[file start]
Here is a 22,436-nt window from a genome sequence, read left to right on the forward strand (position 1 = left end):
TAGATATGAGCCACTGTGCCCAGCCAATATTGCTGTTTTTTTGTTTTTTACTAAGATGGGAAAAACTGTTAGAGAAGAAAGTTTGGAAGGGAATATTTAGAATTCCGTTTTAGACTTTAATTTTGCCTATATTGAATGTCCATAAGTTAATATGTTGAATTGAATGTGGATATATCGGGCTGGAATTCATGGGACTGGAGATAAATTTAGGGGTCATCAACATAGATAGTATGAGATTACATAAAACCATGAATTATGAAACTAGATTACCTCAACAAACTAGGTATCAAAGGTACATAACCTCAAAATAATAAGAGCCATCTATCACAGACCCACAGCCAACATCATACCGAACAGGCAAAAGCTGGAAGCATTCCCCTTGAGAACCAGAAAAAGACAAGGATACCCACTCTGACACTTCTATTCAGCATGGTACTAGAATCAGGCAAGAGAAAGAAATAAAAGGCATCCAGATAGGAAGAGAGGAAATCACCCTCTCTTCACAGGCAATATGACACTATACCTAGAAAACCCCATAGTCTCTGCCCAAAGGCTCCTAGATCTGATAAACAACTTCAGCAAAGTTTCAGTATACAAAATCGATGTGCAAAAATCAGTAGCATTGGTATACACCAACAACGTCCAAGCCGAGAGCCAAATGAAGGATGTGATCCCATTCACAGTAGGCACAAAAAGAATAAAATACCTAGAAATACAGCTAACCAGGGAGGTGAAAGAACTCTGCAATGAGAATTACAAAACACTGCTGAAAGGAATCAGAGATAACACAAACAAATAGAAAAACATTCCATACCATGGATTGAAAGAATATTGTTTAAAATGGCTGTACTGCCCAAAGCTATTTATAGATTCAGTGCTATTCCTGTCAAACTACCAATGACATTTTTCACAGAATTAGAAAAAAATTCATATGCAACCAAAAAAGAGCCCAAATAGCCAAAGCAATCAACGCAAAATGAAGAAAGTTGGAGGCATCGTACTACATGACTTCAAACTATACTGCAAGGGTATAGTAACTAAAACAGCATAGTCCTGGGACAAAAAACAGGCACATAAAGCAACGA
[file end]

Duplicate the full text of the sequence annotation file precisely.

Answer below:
Here is a 22,436-nt window from a genome sequence, read left to right on the forward strand (position 1 = left end):
TAGATATGAGCCACTGTGCCCAGCCAATATTGCTGTTTTTTTGTTTTTTACTAAGATGGGAAAAACTGTTAGAGAAGAAAGTTTGGAAGGGAATATTTAGAATTCCGTTTTAGACTTTAATTTTGCCTATATTGAATGTCCATAAGTTAATATGTTGAATTGAATGTGGATATATCGGGCTGGAATTCATGGGACTGGAGATAAATTTAGGGGTCATCAACATAGATAGTATGAGATTACATAAAACCATGAATTATGAAACTAGATTACCTCAACAAACTAGGTATCAAAGGTACATAACCTCAAAATAATAAGAGCCATCTATCACAGACCCACAGCCAACATCATACCGAACAGGCAAAAGCTGGAAGCATTCCCCTTGAGAACCAGAAAAAGACAAGGATACCCACTCTGACACTTCTATTCAGCATGGTACTAGAATCAGGCAAGAGAAAGAAATAAAAGGCATCCAGATAGGAAGAGAGGAAATCACCCTCTCTTCACAGGCAATATGACACTATACCTAGAAAACCCCATAGTCTCTGCCCAAAGGCTCCTAGATCTGATAAACAACTTCAGCAAAGTTTCAGTATACAAAATCGATGTGCAAAAATCAGTAGCATTGGTATACACCAACAACGTCCAAGCCGAGAGCCAAATGAAGGATGTGATCCCATTCACAGTAGGCACAAAAAGAATAAAATACCTAGAAATACAGCTAACCAGGGAGGTGAAAGAACTCTGCAATGAGAATTACAAAACACTGCTGAAAGGAATCAGAGATAACACAAACAAATAGAAAAACATTCCATACCATGGATTGAAAGAATATTGTTTAAAATGGCTGTACTGCCCAAAGCTATTTATAGATTCAGTGCTATTCCTGTCAAACTACCAATGACATTTTTCACAGAATTAGAAAAAAATTCATATGCAACCAAAAAAGAGCCCAAATAGCCAAAGCAATCAACGCAAAATGAAGAAAGTTGGAGGCATCGTACTACATGACTTCAAACTATACTGCAAGGGTATAGTAACTAAAACAGCATAGTCCTGGGACAAAAAACAGGCACATAAAGCAACGA